Weyes Blood is certainly not sinking
Beautiful. Mystical. Transformative. Not the kind of release one would expect for early April. It seems like a bow tie, a (mostly) satisfied look back on a year, a life and a time at school. A musical construction of places seen on screen. What is it? Weyes Blood’s new album Titanic Rising. It features a near-ideal mix of songs, where there is clear consistency in sound and yet minimal instances of repetition (looking at you, Pirates of the Caribbean soundtrack). It has some flaws, but even the friend that everyone looks up to has flaws as well, so not a huge drawback. Let’s trek further into this magical world!
Track one: “A Lot’s Gonna Change” — sees singer Natalie Mering trying to prepare herself for her uncertain future, or an acceptance of what’s to come after a big moment has arrived (a break-up or a new job, say)? Regardless, it’s a profound tune predicting the shake-up of current stability and a fitting gateway to the rest of the oasis that is Titanic Rising. Chills will pace about the arms while the heart sinks into a comfy chair at the piano’s beckoning. The massage parlor-level of relaxation is sadly subverted in the first few seconds of “Andromeda,” where the song sounds like it skips, quickly changing styles and potentially upsetting those who liked where the first style was headed. This slow jam has a slew of good lines, though the favorite is, “be quiet if I shatter,” sung with the melancholy of Maleficent herself.
“Everyday” opens with some low register piano, and frankly sounds like it could be the intro of a rap song, but it settles in to its groove after a few measures and shares thoughts about loneliness, uncertainty, and the struggles of love. Most of the songs on this album are longer than the average 3:30 minute number, but this one feels too long — the final 90 seconds don’t benefit the song.
The runner-up to the best song aboard the Titanic is “Something to Believe,” which feels familiar by its second listen; a level of familiarity equal to sleeping on the couch. It opens memorably, and features lines that augment the feeling of sadness and finality: “Gotta do what I can/ to avoid the quicksand” and “Give me something I can see/ something bigger and louder than the voices in me/ something to believe.” Easily at home in the second half of a movie.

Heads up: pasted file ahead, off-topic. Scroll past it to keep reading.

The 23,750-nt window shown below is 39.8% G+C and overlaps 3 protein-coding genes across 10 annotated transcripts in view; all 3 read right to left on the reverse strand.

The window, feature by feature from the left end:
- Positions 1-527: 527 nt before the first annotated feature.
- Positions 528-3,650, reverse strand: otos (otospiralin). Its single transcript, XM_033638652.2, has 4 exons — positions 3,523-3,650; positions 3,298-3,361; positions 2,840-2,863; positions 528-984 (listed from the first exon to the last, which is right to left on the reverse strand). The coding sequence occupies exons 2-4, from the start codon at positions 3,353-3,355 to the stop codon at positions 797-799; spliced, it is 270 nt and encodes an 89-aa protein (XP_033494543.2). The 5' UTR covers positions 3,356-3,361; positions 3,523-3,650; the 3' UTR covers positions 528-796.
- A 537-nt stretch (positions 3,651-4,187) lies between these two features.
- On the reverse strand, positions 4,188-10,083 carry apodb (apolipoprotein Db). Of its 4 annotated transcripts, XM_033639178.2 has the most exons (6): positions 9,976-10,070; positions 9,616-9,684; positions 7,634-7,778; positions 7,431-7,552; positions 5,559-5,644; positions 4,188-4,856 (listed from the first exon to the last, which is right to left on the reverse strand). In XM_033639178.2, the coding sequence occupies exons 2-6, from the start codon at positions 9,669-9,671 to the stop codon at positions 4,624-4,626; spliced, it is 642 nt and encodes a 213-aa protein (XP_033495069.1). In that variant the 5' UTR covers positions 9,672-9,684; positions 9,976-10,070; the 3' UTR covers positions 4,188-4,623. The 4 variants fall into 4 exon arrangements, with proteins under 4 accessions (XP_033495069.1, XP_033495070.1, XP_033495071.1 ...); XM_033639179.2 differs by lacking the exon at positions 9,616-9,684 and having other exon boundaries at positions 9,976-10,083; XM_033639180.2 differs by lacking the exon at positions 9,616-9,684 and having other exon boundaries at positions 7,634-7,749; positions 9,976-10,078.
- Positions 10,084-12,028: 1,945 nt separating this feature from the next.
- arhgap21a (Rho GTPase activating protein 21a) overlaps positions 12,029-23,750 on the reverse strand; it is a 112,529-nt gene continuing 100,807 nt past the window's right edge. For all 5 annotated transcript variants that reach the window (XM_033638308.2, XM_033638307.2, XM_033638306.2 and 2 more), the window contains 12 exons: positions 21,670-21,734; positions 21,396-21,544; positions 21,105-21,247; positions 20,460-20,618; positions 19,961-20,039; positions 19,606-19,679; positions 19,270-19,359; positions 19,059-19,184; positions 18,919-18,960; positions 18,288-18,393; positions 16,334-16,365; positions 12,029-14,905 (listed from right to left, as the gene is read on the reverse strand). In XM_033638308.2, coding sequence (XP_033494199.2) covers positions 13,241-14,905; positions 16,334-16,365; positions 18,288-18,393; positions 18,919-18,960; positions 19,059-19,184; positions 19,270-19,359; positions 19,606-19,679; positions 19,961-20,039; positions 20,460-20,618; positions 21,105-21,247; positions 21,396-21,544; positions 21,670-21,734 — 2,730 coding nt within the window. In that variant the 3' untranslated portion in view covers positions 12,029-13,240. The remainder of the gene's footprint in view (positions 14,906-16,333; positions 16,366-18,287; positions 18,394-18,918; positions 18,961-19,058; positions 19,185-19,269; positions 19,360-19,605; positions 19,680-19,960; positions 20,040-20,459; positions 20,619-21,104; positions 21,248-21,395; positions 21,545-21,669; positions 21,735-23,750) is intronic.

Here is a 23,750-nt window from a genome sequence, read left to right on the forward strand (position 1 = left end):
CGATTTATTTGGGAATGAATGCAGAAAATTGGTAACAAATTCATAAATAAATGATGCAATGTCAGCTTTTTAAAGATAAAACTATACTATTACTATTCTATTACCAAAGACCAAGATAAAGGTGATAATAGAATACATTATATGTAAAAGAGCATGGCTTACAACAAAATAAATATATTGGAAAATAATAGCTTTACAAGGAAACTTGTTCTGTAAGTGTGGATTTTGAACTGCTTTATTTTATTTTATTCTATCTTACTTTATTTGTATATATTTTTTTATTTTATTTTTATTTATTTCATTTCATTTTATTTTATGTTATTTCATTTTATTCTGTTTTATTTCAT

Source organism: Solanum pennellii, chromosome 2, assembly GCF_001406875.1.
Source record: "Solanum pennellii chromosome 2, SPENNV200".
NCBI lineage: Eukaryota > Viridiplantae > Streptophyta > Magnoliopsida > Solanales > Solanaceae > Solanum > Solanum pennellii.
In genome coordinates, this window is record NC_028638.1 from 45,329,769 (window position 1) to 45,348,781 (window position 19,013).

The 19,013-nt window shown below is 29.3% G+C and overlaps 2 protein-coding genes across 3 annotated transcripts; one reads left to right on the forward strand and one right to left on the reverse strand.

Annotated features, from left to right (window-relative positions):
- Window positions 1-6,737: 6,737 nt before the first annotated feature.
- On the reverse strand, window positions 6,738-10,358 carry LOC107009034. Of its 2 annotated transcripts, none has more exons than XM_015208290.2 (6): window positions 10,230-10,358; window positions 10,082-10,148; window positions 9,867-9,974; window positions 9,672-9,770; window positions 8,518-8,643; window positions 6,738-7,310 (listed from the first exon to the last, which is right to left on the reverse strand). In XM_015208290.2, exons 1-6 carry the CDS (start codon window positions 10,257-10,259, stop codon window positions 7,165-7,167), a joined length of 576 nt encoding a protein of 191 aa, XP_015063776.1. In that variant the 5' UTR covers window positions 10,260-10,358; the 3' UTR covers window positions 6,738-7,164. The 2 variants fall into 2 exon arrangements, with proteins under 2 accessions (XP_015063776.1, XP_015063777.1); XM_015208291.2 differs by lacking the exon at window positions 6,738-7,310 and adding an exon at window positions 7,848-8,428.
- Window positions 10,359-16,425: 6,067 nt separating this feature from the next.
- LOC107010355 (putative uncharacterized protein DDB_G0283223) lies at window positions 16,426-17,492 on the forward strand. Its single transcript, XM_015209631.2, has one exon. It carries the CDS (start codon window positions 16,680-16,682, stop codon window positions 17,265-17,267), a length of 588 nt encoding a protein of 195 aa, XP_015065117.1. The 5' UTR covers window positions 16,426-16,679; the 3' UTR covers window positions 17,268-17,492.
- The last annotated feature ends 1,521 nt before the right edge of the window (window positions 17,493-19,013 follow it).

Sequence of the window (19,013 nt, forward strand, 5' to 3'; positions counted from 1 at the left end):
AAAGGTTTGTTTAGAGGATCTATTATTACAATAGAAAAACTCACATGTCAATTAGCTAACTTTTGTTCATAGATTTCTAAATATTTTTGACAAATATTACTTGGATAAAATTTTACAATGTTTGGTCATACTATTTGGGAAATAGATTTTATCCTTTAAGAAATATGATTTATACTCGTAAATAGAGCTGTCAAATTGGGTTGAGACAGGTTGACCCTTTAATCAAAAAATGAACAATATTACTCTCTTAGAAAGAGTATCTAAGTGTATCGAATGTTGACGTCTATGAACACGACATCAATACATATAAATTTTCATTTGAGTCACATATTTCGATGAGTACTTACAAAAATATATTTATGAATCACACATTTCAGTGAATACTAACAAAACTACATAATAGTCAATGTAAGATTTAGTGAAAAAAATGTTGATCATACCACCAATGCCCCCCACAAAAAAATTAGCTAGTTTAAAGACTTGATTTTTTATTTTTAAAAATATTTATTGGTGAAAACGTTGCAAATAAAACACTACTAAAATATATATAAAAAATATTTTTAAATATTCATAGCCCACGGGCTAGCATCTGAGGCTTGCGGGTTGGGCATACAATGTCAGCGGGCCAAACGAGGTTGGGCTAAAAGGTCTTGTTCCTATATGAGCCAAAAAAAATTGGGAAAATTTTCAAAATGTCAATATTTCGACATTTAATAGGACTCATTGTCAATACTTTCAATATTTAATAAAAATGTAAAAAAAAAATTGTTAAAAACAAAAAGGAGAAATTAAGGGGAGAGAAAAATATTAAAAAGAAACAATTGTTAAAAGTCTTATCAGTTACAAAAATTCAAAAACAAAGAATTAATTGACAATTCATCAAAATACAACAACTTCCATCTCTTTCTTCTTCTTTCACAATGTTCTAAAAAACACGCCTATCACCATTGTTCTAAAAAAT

The title track whizzes by briskly, one of two that sits under two minutes, but it’s one of the best at sonically describing the world that this album came from. It’s a skeptical walk through a cave; baby blue lights kissing the dark ground, water droplets calming and inciting doubt, slow mist providing a reluctant blanket. Not a word is spoken or sung, but a picture is surely painted. And the destination at the end of the cave is revealed in the enchanting opening of “Movies,” the clear highlight track. It is appropriately cinematic, impeccably arranged, and easily the first pick for the song to show people to get them hooked on Weyes Blood. It feels like a female version of Muse’s most introspective yet grand-scale tracks, like the “Exogenesis Symphony” of The Resistance. Each chord change hits with graceful force, like a hug from your grandparents, and the string interlude! My goodness, this song didn’t need to flex on us with this many enticing elements to it, yet still, it does. Beautiful piece of music right here.
Admittedly, the next three don’t have too many standout moments, but rather function as explorations of different nooks in this Atlantis-like world that Weyes Blood has created. They contribute to the culture, if you will, but don’t set any trends, and that is often the life of songs that are easy listens. “Nearer to Thee” closes out the album, and is an unexpectedly good final number. Looking ahead earlier in a first listen, seeing a song that is barely over one minute as the album-ender might seem foolish, yet, in its vocal-free run, it bids listeners farewell with the last trace of ambiance and sound that stick in the memory as the visit to this underworld oasis comes to a close.
In whichever form a dream world exists in each audience member’s eyes, there’s a mighty fair chance that the music of Weyes Blood helps fill out the patches in the imagination. This is a gorgeous record and is certainly worth a listen or two, whether or not you’re currently sinking.